Ben Zimmer discusses the expression “get one’s goat,” which he’s been investigating:
All of the sources start with a 1904 book called Life in Sing Sing, a prison memoir by the anonymous convict “Number 1500.” In the chapter on “Slang Among Convicts,” the word goat is glossed as “anger; to exasperate,” but that doesn’t get us very far in figuring out the full phrase “get one’s goat,” which the slang dictionaries record from 1908 onwards. […]
Stephen Goranson discovered what is currently the earliest known example, from an article in the Oct. 21, 1905 edition of the New York journal Public Opinion. It was part of a series by Elizabeth Howard Westwood called “Experience of a Shop Girl,” and in the installment “In the Working Girl’s Home,” a girl named Alice Bailey reacts testily to a fellow boarder’s complaint about her table manners: “‘Well, that gets my goat,’ gasped Alice when we recovered speech. ‘The nerve of her.'”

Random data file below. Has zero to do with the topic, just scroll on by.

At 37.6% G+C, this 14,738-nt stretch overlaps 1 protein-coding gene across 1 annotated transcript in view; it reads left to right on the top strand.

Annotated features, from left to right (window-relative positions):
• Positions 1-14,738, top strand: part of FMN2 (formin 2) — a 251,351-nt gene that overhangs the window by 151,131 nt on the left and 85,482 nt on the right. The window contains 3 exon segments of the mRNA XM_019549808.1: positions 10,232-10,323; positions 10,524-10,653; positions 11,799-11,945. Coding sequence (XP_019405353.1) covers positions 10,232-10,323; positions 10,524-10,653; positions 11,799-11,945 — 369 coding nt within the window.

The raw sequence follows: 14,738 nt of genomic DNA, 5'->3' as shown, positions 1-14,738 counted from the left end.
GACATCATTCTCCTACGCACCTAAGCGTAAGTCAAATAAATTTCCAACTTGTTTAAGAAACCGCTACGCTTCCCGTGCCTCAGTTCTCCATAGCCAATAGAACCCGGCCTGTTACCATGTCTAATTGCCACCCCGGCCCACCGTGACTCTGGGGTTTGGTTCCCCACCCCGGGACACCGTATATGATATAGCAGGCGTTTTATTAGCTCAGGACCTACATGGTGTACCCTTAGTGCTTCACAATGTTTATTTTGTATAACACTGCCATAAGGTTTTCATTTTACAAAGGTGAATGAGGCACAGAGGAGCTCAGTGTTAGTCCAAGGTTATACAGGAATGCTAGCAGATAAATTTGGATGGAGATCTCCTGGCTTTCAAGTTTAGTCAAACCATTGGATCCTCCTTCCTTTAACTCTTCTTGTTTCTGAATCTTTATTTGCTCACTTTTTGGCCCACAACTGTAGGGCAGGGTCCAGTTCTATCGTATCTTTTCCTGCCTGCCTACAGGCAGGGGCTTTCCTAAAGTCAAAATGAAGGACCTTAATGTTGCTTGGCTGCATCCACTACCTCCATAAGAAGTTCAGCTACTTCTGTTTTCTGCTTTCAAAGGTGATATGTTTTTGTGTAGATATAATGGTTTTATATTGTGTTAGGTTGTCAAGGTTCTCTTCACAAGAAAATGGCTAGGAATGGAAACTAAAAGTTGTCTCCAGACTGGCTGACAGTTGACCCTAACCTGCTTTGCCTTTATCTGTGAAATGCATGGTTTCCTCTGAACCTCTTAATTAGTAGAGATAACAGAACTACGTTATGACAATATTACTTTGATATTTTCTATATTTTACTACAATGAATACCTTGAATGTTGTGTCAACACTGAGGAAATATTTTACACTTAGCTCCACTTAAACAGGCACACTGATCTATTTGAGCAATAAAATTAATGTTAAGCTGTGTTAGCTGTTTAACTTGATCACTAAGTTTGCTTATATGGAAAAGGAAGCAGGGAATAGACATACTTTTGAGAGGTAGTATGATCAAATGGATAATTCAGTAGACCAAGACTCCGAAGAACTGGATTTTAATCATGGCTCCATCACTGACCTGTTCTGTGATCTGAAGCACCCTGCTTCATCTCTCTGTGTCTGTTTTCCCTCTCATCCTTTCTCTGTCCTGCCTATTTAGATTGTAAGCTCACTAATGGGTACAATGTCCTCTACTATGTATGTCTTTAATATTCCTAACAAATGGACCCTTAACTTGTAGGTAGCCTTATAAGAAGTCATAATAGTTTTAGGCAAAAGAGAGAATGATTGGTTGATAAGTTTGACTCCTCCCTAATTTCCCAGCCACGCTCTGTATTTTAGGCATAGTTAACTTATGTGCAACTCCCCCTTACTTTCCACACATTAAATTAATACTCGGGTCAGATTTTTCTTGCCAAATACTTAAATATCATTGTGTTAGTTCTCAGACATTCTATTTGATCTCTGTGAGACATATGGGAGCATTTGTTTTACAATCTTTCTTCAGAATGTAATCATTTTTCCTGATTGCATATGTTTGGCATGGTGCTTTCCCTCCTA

The ADS-L discussion ended up inspiring Peter Reitan, who writes under the nom de blog Peter Jensen Brown. As it turns out, he had been collecting his own evidence for the origins of “get one’s goat.” On his Early Sports and Pop Culture History Blog, Peter lays out a compelling case, based on his extensive research, that we owe the expression to boxers in the U.S. Navy. He ties this to the Navy tradition of keeping goats aboard ships as mascots, and the historical evidence seems to support his theory.
But other theories have flourished […]
Ben says “research is still ongoing,” and invites readers to help: “If you do turn up any early appearances of ‘get one’s goat,’ let us know in the comments below or email firstname.lastname@example.org.” (I have to say, if you’re going to use a nom de blog, why pick one as boring as Peter Jensen Brown?)